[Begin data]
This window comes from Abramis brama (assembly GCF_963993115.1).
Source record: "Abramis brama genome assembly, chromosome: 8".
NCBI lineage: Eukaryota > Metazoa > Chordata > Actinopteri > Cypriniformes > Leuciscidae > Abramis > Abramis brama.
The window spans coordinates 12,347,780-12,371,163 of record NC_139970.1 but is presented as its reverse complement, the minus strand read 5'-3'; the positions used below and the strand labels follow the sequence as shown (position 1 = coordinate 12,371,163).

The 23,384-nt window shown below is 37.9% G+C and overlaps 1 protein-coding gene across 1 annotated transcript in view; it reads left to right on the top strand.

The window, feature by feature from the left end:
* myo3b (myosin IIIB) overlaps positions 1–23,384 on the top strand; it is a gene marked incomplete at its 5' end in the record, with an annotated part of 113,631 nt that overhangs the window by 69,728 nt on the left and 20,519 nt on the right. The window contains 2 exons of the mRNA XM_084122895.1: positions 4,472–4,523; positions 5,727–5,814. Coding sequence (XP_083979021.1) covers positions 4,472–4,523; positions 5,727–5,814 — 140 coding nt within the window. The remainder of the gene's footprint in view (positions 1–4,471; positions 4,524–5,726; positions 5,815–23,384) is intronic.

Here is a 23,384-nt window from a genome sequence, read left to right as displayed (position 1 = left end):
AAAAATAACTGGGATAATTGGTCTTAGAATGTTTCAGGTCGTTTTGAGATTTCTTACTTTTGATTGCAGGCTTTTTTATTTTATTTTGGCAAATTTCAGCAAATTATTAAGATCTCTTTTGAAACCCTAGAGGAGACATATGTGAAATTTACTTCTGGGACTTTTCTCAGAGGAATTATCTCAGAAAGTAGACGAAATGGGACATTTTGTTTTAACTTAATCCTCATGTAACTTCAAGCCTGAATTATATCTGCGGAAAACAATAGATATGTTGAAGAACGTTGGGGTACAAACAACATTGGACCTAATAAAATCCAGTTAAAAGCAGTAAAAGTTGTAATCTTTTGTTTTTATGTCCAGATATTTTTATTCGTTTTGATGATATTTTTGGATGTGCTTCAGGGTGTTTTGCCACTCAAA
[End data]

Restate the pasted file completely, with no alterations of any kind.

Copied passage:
This window comes from Abramis brama (assembly GCF_963993115.1).
Source record: "Abramis brama genome assembly, chromosome: 8".
NCBI lineage: Eukaryota > Metazoa > Chordata > Actinopteri > Cypriniformes > Leuciscidae > Abramis > Abramis brama.
The window spans coordinates 12,347,780-12,371,163 of record NC_139970.1 but is presented as its reverse complement, the minus strand read 5'-3'; the positions used below and the strand labels follow the sequence as shown (position 1 = coordinate 12,371,163).

The 23,384-nt window shown below is 37.9% G+C and overlaps 1 protein-coding gene across 1 annotated transcript in view; it reads left to right on the top strand.

The window, feature by feature from the left end:
* myo3b (myosin IIIB) overlaps positions 1–23,384 on the top strand; it is a gene marked incomplete at its 5' end in the record, with an annotated part of 113,631 nt that overhangs the window by 69,728 nt on the left and 20,519 nt on the right. The window contains 2 exons of the mRNA XM_084122895.1: positions 4,472–4,523; positions 5,727–5,814. Coding sequence (XP_083979021.1) covers positions 4,472–4,523; positions 5,727–5,814 — 140 coding nt within the window. The remainder of the gene's footprint in view (positions 1–4,471; positions 4,524–5,726; positions 5,815–23,384) is intronic.

Here is a 23,384-nt window from a genome sequence, read left to right as displayed (position 1 = left end):
AAAAATAACTGGGATAATTGGTCTTAGAATGTTTCAGGTCGTTTTGAGATTTCTTACTTTTGATTGCAGGCTTTTTTATTTTATTTTGGCAAATTTCAGCAAATTATTAAGATCTCTTTTGAAACCCTAGAGGAGACATATGTGAAATTTACTTCTGGGACTTTTCTCAGAGGAATTATCTCAGAAAGTAGACGAAATGGGACATTTTGTTTTAACTTAATCCTCATGTAACTTCAAGCCTGAATTATATCTGCGGAAAACAATAGATATGTTGAAGAACGTTGGGGTACAAACAACATTGGACCTAATAAAATCCAGTTAAAAGCAGTAAAAGTTGTAATCTTTTGTTTTTATGTCCAGATATTTTTATTCGTTTTGATGATATTTTTGGATGTGCTTCAGGGTGTTTTGCCACTCAAA